This blog is meant to support my online lesson today. Because I tend to go off on tangents, I thought it would be best to say a few things here, and to give an outline (with supporting materials) of the lesson. I want this to be a success, not for me, but for you!
As you know, I take the banjo perhaps a bit too seriously! I used to apologize for that, but no more; it is simply a reflection of who I am—of how I learn all things. I believe the banjo to be worthy of a serious mentality though, and so I go with that. I believe that you will accomplish what you set your mind to; the higher goals you set, the higher you will achieve. So, why continue to present the plectrum banjo as “just a simple, fun instrument?” Do we want to continue to be “just simple, fun banjoists?”
I also believe that it is important to learn the lessons of the past masters (see my notes on Harry Reser and Eddie Peabody below); the banjo is a very “tradition-bound” instrument (for better or worse), and the better you know the traditions, the better banjo player you will be. I believe that “progress” is very dependent on a strong, traditional foundation (this is true for all instruments). What would the banjo be like today if someone had come along in the 1930s and improved on Harry Reser (and managed to keep the banjo in the public eye)? What then if that person had inspired someone in the next generation to go beyond them, and so on through the generations? What I’m describing here is of course the evolutionary path that the other jazz instruments have taken; as Dizzy Gillespie famously said, “No Louis [Armstrong], no me!”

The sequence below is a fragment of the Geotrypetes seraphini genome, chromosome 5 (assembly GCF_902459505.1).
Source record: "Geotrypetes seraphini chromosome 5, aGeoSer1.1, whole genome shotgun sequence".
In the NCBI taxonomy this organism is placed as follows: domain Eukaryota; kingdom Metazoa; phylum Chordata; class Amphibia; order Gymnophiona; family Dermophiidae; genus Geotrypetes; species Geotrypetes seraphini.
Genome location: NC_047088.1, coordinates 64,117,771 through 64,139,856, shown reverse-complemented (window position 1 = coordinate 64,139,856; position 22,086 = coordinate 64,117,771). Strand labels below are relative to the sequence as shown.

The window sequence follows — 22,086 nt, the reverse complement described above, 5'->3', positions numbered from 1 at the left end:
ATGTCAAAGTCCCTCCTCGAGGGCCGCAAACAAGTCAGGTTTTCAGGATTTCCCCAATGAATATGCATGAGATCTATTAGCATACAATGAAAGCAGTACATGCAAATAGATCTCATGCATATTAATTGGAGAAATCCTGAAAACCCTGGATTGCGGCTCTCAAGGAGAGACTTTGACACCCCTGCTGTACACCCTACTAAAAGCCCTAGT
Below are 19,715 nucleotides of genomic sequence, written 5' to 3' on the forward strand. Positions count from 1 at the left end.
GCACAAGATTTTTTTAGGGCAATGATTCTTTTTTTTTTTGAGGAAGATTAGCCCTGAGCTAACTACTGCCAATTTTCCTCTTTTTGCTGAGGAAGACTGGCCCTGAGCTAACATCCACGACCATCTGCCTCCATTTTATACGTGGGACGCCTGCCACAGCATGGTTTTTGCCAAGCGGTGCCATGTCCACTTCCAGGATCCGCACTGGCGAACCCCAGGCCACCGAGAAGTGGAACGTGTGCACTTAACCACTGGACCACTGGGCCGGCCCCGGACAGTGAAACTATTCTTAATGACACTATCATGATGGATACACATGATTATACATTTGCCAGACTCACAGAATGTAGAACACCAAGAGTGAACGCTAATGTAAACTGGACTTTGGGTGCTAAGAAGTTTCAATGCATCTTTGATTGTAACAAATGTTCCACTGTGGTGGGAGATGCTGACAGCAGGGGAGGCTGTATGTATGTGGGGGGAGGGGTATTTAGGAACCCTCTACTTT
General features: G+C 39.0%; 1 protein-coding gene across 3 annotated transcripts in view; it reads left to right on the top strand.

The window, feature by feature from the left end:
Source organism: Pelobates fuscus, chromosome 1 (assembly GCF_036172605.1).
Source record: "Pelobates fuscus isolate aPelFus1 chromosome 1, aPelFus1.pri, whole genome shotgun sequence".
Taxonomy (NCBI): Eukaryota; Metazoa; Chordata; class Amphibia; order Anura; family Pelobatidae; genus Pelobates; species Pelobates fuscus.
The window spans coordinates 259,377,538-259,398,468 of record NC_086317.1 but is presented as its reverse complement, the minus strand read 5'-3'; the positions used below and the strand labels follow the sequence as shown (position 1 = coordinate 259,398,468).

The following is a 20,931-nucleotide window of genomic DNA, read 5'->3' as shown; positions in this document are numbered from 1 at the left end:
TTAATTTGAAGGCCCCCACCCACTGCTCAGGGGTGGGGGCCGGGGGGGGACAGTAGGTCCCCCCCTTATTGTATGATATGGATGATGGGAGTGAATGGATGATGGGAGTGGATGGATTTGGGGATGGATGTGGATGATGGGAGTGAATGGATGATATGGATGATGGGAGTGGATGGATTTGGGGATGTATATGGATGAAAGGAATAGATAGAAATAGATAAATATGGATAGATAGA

Anyway, see what I mean about tangents? Now I will give links to the online lessons that I will be referring to. By the way, I know that my website is an organizational mess (preparing for this lesson has shown me just how out of hand it’s gotten!). I know just enough about WordPress to be dangerous; is there anyone out there who could help me untangle it before it dies a fiery death? I will give credit and free lessons to the one who takes on this challenge. Please let me know.
If the topic listed is highlighted, it is a link to the material. I tend to see the banjo in terms of different physical and mental “aspects.” Those aspects are:
*The importance of good standardized technique for playing hard banjo music (and vice versa)
*“Banjo music” vs. other music
In addition, I’ve always been a fan of Harry Reser. I have taken on the project of transcribing his plectrum banjo recordings, and hope to kick that effort back into high gear soon. If you didn’t know Reser recorded with the plectrum, read my blog The Recorded Plectrum Banjo.
Though I’m not crazy about his music, I believe that the techniques of Eddie Peabody are very important as well, especially for developing
Hope to see you at the workshop today! It’s at Noon, Pacific Standard Time.